Fabulous Fradley, but not quite round the bend

We’ve had several days moored at Fradley, next to Bridge Farm Lane, about a mile before the junction.

Heather was attending a nearby event called Flame Off, a convention for lampworkers, that’s working with glass, where the primary source of heat used to melt the glass is a torch flame, originally an oil lamp, as opposed to glass blowing which uses a furnace. We offered/demanded to provide her with bed and breakfast.  She attended workshops and demos and came back to the boat, excited to show us what she’d learnt. 

She was at pains to point out that these are all learning pieces, not perfect beads, but never the less I was impressed. 

While she was sweating it out with a high temperature blow torch, the rest of us took it easy, relaxing in perfect conditions.

And I went walking, looking at the flowers, these wild orchids are exquisite. Worth getting down on your knees to look at the intricate detail.

Fradley itself is divided into two halves by the canal, and is a merry mix of some beautiful old thatched cottages and a lot of new estates.  Sadly the need for housing is eating into the countryside and our beautiful old villages are being swamped and overrun with development. I wish I new the answer, cause I’m not sure the town planners do.  We all need somewhere to build our nest.


Meandering the Midlands

Continuing our cruise up the Coventry canal has taken us through some beautiful countryside. And having helped our friends, it was now our turn to take Firecrest down the Atherstone locks. 

There are often volunteer lockies here and a community that takes great pride in their canal, with plenty of colourful flowers displays. Next time, I shall make sure I have time to explore the town as well. Although it’s a couple of hours hard work, Eric took the strain with the windlass for a couple of locks. As you can see, he has a good work ethic.

We’ve commented on how few herons we’ve seen recently but this magnificent bird flew along side us for quite a way. 

There are another 2 locks in Tamworth, the Glascote pair. Which again are very pretty. We moored up at Ventura Park, the retail quarter of Tamworth, a huge consumer complex, it turns out we were moored next to the Jolly Sailor, not a pub, or a boater, but the car sales hub. We have friends/business associates in Tamworth and Chris has joked that his P&P is Personal and a Pint. Chris and Edna took us on  walking tour of the town, and despite the sprawling new housing estates, they are rightly very proud of its heritage. Unfortunately it was evening and not enough light for my photos to do justice to the town. Though being evening we did go out for a rather tasty Bangladesh meal.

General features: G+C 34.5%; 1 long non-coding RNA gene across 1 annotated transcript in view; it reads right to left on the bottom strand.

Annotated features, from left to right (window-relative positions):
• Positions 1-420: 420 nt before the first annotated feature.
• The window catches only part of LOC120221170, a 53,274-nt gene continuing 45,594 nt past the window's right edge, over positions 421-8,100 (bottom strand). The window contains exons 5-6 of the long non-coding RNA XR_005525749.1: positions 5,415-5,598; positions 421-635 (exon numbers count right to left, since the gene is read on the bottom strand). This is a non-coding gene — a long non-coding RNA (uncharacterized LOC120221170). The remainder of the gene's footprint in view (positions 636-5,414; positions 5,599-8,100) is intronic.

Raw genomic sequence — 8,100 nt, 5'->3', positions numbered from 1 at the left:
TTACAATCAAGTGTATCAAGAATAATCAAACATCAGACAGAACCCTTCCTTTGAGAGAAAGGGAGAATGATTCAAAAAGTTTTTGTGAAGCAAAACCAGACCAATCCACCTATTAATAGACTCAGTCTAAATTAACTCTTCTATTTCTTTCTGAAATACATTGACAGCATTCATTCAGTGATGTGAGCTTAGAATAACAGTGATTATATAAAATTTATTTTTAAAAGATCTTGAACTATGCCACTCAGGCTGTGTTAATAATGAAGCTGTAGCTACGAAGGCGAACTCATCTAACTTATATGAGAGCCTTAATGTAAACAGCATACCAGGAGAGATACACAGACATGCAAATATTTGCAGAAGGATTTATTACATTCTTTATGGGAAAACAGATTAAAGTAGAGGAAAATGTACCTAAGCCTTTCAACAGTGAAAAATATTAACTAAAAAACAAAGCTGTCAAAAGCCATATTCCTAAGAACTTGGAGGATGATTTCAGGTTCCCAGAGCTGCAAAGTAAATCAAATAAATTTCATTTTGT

The following day we were passed by another Braidbar boat, One Day, owned by Anna and Martin, this was one of the newly built boats at one of the open weekends that inspired us, so as we had spent a fair bit of time looking around their boat, it was pleasure to invite them onto Firecrest for a cuppa.

Continuing along the Coventry

I’m getting a bit behind with our journey as I look back to the spring bank holiday weekend.  We set out with great expectations in balmy baking hot sunshine, however the warning signs were there.  We gazed over the fields and saw the ominously dramatic storm clouds forming. 

We moored just beyond Nuneaton, at CampHill.  A quick look on google showed us that this area had been used for quarrying stone and manganese since Roman times. As there is a well marked footpath through the woodland, aka shade from the sun, we set off to explore. It didn’t take long before we felt like a handsome Prince searching for sleeping beauty.

Although the reason was sensible,

I didn’t photograph the memorials to the teenagers who had lost their lives in its hidden depth.

We made it back to the boat just in time before the storm broke.

I don’t think we have ever heard rain so heavy on the boat and the lightning was blinding. I have a real time storm tracker app which plots every strike so we could see the deluge that the Midlands was under although we only heard about the extent of the flooding and damage the next day. There are times when it’s very useful already living on a boat.

We contintued our journey northwards through countryside we were unfamiliar with.

For my friend, who tells me I am knowledgeable about plants, I believe Dr Zeus calls this one a Truffula tree

And we think this is a take on the modern facility known as a Man Creche.


Curious on the Coventry

Turning right at Hawkesbury junction takes us north rather than south into Coventry itself. Another case of us having a schedule to meet people, not that we mind I hasten to add. It’ll be the second time we’ve cruised this way and we always enjoy the curious sites we see around Charity dock yard. 

Although we do wonder who’s watching who.

And whether the locals are friendly.

Some of the gardens are beautifully tended,

Some are just “enjoyed”

Though I do wonder if the neighbours enjoy it as much as we do as we cruise past.


Happy Birthday Firecrest

Can you believe it. On 1st June 2017 we paid our licence fee, were given our paperwork and Firecrest finally became ours to cruise as we choose. Today we celebrated our 1st birthday with our daughter Heather on board with us, and a bottle of champagne.

We are moored on the Coventry canal, enjoying the evening sunshine. (Firecrest is the boat at the far end.) I’m hoping Eric will do all the figures about how far we’ve travelled etc, and I’ll tell you more about our Coventry journey. Watch this space.